20: I was one of those Gen Xers whose musical tastes got blown away by Paul Simon, Peter Gabriel, and David Byrne, bringing back sounds from their travels–sometimes for their own stuff, sometimes for a compilation album. That’s how I ended up in the world beat bin at Sound Exchange on the corner of 21st & the Drag my freshman year at UT Austin. The B-Boy stance of the cover got me, and I bought it without knowing a single song, artist, or even the label.
I never understood the words, and I’ve never looked them up. I could have picked any song on The Indestructible Beat of Soweto, and I chose this one. They’ve all got close rich harmonies, they’ve all got guitar work that is of another world, both rhythm & lead, support & countermelody all at once. And every now & then Mahlathini comes growling in for a verse. Every voice in place. Enduring lesson: Every instrument a rhythm instrument.
25: There is music that makes you smile, and there is music that makes you smirk. Little Jack Melody and His Young Turks work both kinds well. Their instrumentation (circus organ, saxophone, sousaphone, sometimes banjo) harken back to when entertainment was gas lit, when performers used greasepaint, when the man at the mic wore tails and knew how to make you laugh between songs. This live video, although not of the original band, gives you a sense of what it was like way back then, between rock shows that I saw a couple of times a week. Steve Carter sings with no vibrato, no front guy “filter”, no performing tricks –– like Sade, like Chrissy Hynde, like many of my favorite singers, he sings about like he talks. And his lyrics always make you feel like you’re in on a joke and like you’re smart to laugh. Here, he retells the temptation story in Genesis with Frank Sinatra as the hip but justice-dispensing God.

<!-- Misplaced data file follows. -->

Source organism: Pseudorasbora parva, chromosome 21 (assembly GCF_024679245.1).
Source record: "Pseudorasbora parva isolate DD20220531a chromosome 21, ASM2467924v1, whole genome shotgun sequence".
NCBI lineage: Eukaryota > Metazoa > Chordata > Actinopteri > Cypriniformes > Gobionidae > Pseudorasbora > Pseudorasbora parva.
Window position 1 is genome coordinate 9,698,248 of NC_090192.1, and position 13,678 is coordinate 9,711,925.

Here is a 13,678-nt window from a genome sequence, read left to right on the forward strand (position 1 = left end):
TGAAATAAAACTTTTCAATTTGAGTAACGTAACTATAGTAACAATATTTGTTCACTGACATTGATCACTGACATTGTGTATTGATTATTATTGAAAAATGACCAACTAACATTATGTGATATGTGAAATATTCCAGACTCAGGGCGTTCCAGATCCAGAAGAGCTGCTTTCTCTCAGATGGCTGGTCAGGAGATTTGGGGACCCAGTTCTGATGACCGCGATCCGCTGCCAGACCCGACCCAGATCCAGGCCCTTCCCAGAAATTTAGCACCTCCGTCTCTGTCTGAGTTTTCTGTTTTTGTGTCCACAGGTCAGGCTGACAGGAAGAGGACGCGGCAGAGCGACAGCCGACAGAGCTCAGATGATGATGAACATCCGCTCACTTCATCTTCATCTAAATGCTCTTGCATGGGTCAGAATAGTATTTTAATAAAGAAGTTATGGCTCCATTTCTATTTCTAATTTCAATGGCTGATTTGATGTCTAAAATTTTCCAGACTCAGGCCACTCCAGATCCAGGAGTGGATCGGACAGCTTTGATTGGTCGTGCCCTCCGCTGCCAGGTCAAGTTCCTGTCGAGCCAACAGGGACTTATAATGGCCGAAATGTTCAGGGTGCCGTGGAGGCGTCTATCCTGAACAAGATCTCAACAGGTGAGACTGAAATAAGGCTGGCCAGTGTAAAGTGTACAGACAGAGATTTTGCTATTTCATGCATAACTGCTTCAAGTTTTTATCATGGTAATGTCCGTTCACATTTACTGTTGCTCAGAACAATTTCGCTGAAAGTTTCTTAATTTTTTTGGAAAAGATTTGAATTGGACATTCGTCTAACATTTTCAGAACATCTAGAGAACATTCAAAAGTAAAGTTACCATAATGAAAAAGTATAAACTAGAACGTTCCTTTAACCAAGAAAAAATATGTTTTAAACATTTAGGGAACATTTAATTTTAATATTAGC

30: Yo La Tengo is a band that, for much of their catalog, breaks down into two kinds of songs: feedback driven lengthy Velvet Underground inspired space jams, and sensitive Velvet Underground inspired love songs. They include a married couple (the singer/guitarist, the drummer/sometime singer); they’re renowned for their Hannukah shows. They have a couple of albums that are titled with complete sentences, a creative decision that I love in any genre. I Can Hear the Heart Beating as One is their pinnacle, I think & Pitchfork thinks. On I Can Hear, the balance of movements and sounds, the arc of the album, the packaging and the moment all came together perfectly. “Green Arrow” is five minutes of countrified calm in an album that is lovely and noisy.
35: Pedro Almodovar’s Talk to Her is “late” mature Almodovar. Like so many of his movies, it’s a thoughtful & transgressive movie that celebrates full-contact relationships, human bodies, and art in all forms.